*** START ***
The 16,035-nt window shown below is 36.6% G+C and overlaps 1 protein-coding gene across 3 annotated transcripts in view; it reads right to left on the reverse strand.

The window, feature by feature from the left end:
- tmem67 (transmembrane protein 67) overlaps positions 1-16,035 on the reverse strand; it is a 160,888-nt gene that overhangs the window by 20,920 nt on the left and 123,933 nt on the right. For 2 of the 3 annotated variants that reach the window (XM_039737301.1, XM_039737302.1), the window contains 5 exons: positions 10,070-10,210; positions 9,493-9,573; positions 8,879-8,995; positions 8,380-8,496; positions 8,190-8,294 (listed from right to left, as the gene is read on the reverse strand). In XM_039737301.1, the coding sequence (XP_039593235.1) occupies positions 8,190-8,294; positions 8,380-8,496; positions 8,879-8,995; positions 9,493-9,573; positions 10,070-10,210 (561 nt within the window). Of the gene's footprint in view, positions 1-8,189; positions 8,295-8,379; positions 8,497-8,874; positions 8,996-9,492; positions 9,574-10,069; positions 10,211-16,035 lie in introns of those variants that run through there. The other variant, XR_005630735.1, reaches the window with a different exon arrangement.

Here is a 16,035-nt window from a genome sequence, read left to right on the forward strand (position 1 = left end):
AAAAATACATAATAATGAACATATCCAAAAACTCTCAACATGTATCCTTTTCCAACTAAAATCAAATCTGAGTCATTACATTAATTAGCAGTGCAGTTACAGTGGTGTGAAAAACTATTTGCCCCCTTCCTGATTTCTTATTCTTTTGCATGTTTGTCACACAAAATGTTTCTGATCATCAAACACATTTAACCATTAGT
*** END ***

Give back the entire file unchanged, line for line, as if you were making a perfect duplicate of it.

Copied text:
The 16,035-nt window shown below is 36.6% G+C and overlaps 1 protein-coding gene across 3 annotated transcripts in view; it reads right to left on the reverse strand.

The window, feature by feature from the left end:
- tmem67 (transmembrane protein 67) overlaps positions 1-16,035 on the reverse strand; it is a 160,888-nt gene that overhangs the window by 20,920 nt on the left and 123,933 nt on the right. For 2 of the 3 annotated variants that reach the window (XM_039737301.1, XM_039737302.1), the window contains 5 exons: positions 10,070-10,210; positions 9,493-9,573; positions 8,879-8,995; positions 8,380-8,496; positions 8,190-8,294 (listed from right to left, as the gene is read on the reverse strand). In XM_039737301.1, the coding sequence (XP_039593235.1) occupies positions 8,190-8,294; positions 8,380-8,496; positions 8,879-8,995; positions 9,493-9,573; positions 10,070-10,210 (561 nt within the window). Of the gene's footprint in view, positions 1-8,189; positions 8,295-8,379; positions 8,497-8,874; positions 8,996-9,492; positions 9,574-10,069; positions 10,211-16,035 lie in introns of those variants that run through there. The other variant, XR_005630735.1, reaches the window with a different exon arrangement.

Here is a 16,035-nt window from a genome sequence, read left to right on the forward strand (position 1 = left end):
AAAAATACATAATAATGAACATATCCAAAAACTCTCAACATGTATCCTTTTCCAACTAAAATCAAATCTGAGTCATTACATTAATTAGCAGTGCAGTTACAGTGGTGTGAAAAACTATTTGCCCCCTTCCTGATTTCTTATTCTTTTGCATGTTTGTCACACAAAATGTTTCTGATCATCAAACACATTTAACCATTAGT